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Google Builds Custom Processors for Machine Learning

May 23, 2016
Google has been running the new accelerators inside data centers for over a year, enhancing programs like its search engine or mapping app with artificial intelligence.
The tensor processing unit built by Google for machine learning applications. Soldered onto a standard circuit board, the TPU slides into the disk-drive slot in Google's servers. (Image courtesy of Google Cloud Platform).

When AlphaGo, Google's artificial intelligence program, defeated champion Go player Lee Sedol earlier this year, everyone praised its advanced software brain. But the program, developed by Google’s DeepMind research team, also had some serious hardware brawn standing behind it.

The program was running on custom accelerators that Google’s hardware engineers had spent years building in secret, the company said. With the new accelerators plugged into AlphaGo's servers, the program could recognize patterns in its vast library of game data faster than it could with standard processors. The increased speed helped AlphaGo make the kind of quick, intuitive judgments that have escaped other computers trying to conquer the game.

The new chip belongs a family of processors known as application-specific integrated circuits (ASICs), which can only be programmed with one specific task in mind. It was built specifically for deep neural networks, a kind of machine learning that combines millions of processors like neurons sparking information across the human brain.

Google said that many of its services are using the new chips, known as tensor processing units (TPUs), which serve as the engine for Google’s machine learning software Tensorflow. Google engineers said that the chip is “orders of magnitude” faster and more efficient than other chips they tried out in their data centers.

“TPU is tailored to machine learning applications, allowing the chip to be tolerant of reduced computational precision, which means it requires fewer transistors per operation,” Norm Jouppi, a distinguished hardware engineer at Google, wrote in a blog post. “Because of this, we can squeeze more operations per second into the silicon.”

Google has been quietly hiring chip designers for years, but this new accelerator is the first evidence of their secret work. The company, which has previously used graphics processors for machine learning, has been running TPUs inside its data centers for over a year, Jouppi said. He added, however, that TPUs only replaced some of their existing chips.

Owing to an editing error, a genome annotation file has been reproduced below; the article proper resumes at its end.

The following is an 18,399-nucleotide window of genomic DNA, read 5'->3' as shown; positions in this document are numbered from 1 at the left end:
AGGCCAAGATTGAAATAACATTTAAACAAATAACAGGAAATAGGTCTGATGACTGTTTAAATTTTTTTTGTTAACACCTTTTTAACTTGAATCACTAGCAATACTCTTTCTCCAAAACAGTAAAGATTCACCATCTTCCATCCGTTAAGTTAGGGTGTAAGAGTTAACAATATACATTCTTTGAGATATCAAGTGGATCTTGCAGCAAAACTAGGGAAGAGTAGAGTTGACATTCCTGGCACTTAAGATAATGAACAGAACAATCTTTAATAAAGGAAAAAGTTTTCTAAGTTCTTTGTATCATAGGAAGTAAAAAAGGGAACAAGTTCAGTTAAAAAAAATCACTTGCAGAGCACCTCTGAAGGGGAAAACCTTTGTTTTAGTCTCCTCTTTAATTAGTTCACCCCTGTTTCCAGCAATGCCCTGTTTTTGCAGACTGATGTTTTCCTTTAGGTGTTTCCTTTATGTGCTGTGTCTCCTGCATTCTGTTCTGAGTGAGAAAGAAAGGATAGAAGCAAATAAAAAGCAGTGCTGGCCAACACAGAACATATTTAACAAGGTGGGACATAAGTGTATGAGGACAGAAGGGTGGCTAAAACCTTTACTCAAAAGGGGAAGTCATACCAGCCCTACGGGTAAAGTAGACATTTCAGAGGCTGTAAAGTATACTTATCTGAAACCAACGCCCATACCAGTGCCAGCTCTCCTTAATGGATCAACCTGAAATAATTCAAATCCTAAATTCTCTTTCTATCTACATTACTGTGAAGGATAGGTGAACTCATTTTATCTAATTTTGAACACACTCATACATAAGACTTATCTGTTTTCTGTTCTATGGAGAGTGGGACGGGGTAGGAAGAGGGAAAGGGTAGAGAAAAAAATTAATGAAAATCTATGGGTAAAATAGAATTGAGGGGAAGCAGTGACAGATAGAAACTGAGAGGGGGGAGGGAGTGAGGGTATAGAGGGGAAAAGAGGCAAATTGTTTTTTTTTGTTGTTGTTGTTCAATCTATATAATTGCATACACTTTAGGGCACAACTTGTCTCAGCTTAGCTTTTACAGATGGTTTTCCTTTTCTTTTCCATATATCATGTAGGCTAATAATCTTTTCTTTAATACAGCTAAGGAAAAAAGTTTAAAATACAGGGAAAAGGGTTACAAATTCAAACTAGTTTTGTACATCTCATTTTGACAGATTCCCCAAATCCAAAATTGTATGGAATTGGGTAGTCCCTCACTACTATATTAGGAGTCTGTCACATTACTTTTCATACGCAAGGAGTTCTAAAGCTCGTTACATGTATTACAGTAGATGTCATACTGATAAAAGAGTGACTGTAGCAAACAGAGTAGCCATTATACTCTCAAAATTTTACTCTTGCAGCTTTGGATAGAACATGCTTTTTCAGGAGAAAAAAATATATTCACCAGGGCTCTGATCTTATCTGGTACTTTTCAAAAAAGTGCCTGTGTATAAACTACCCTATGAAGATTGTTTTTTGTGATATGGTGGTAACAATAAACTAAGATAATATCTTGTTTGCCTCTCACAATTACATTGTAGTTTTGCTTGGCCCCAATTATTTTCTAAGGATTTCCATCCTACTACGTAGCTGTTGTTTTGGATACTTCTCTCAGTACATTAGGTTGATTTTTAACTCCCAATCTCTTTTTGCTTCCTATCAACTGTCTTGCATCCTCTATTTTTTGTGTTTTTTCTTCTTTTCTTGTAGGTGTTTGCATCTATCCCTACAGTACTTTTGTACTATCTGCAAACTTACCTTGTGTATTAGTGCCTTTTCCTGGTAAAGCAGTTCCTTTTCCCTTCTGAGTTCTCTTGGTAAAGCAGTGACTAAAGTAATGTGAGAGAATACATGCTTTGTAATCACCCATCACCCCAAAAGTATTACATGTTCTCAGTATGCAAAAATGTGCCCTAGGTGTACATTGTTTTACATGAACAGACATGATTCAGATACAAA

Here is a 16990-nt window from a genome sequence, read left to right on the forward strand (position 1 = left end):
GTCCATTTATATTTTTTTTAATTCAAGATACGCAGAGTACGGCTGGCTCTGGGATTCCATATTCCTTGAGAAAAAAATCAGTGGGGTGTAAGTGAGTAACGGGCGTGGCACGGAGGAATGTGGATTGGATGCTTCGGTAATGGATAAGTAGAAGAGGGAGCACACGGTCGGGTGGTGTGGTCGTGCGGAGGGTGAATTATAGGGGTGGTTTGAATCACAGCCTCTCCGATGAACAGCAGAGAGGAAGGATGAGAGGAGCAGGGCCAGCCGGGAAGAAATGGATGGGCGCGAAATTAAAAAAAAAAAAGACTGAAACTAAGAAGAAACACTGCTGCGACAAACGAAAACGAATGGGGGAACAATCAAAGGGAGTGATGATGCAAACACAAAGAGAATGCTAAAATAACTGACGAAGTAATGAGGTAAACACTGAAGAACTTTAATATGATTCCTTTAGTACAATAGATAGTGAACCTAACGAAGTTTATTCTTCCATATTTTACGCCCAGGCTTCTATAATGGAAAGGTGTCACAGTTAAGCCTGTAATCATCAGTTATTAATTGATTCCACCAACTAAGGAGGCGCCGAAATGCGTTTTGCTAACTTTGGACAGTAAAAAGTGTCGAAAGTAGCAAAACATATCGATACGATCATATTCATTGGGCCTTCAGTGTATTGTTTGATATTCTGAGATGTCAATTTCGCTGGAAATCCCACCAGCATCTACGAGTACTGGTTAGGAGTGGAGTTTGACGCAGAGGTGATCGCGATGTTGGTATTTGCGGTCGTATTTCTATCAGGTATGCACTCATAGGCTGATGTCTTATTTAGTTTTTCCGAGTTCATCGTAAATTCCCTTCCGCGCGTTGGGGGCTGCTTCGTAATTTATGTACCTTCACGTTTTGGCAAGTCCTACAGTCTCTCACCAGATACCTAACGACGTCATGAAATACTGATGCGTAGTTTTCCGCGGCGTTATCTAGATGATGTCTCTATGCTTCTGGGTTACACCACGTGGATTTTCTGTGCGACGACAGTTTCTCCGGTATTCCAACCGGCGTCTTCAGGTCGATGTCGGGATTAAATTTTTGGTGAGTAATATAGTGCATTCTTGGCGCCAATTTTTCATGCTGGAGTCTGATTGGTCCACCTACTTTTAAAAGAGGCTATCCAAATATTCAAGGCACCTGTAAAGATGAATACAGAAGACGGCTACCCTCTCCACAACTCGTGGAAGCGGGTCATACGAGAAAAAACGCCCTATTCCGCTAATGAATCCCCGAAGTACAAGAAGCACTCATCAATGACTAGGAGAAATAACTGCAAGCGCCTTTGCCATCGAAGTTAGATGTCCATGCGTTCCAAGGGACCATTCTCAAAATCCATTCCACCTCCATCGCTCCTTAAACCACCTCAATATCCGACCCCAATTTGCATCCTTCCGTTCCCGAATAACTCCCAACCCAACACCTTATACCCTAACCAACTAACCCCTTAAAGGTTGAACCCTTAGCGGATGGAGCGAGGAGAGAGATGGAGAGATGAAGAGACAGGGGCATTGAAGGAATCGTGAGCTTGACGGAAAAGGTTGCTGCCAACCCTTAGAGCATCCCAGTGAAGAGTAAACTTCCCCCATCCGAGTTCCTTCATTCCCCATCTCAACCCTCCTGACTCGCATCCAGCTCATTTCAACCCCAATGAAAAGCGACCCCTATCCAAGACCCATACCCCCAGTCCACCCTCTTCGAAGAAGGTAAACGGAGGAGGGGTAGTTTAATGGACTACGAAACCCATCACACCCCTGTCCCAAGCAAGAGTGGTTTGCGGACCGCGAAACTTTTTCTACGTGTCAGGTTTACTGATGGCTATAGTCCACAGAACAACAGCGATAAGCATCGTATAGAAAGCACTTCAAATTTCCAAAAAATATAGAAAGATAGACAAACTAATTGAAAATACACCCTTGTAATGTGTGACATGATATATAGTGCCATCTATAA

Soldered onto circuit boards, TPU chips slide into the disk-drive slots in Google’s servers. While graphics and computers chips carry out all the same tasks as they normally would, the TPUs handle all the exhaustive calculations required by Google’s machine learning software. The chip was revealed during Google I/O, the company’s annual developer conference.

AlphaGo servers, which have been upgraded with Google's custom tensor processing unit. (Image courtesy of Google).

Google is not the first company to build custom accelerators for machine learning. Other firms with AI platforms on the cloud are tinkering with completely new chip architectures. Nervana Systems, a machine learning startup, is working toward chips that mimic not only the abilities of the human brain, but also its structure.

IBM has built a processor known as TrueNorth on the same principle. The chip could run advanced AI programs like image or speech recognition on very little power and without relying on the cloud. About the size of a postage stamp, TrueNorth contains around 5.4 billion transistors and is capable of 46 billion synaptic operations per watt.

Microsoft and China's Baidu are taking another route for their cloud services, using field-programmable gate arrays (FGPAs) that can be altered based on the application. Still other companies are holding onto the graphics processor unit (GPU), the current gold standard for machine learning programs. Facebook, for instance, recently uncorked the architecture behind its custom GPU accelerators.

However, Google’s ASICs can perform the exhaustive calculations required by machine learning more efficiently than many FPGAs and microprocessors. David Wentzlaff, an electrical engineering professor at Princeton University, has found that ASICs are up to three times faster than FPGAs, which in turn are up to three times faster than microprocessors. His research has also shown that ASICs are vastly more power efficient than microprocessors, providing up to six orders of magnitude better performance per area when running software.

Google believes its new chip is seven years—or roughly three processor generations—ahead of other chips for machine learning. That level of computing could give Google an edge over competitors like Amazon and Facebook, both of which are increasingly merging their services with machine learning.

More than 100 Google programs now have some element of machine learning, Jouppi said. These include the company’s popular StreetView feature within Google Maps, along with its search engine and cloud computing platform. Similar software has also found its way inside new messaging apps, and even Inbox Smart Reply—a service that monitors your inbox and suggests short answers to e-mails.

Sundar Pichai, chief executive of Google, ended the keynote speech at Google I/O with a discussion of the company’s research in robotics and medicine, underlining the special place that machine learning has in Google's future. “As the state-of-the-art capabilities in machine learning and AI progress, we see them becoming very versatile in a wide range of fields,” he said.

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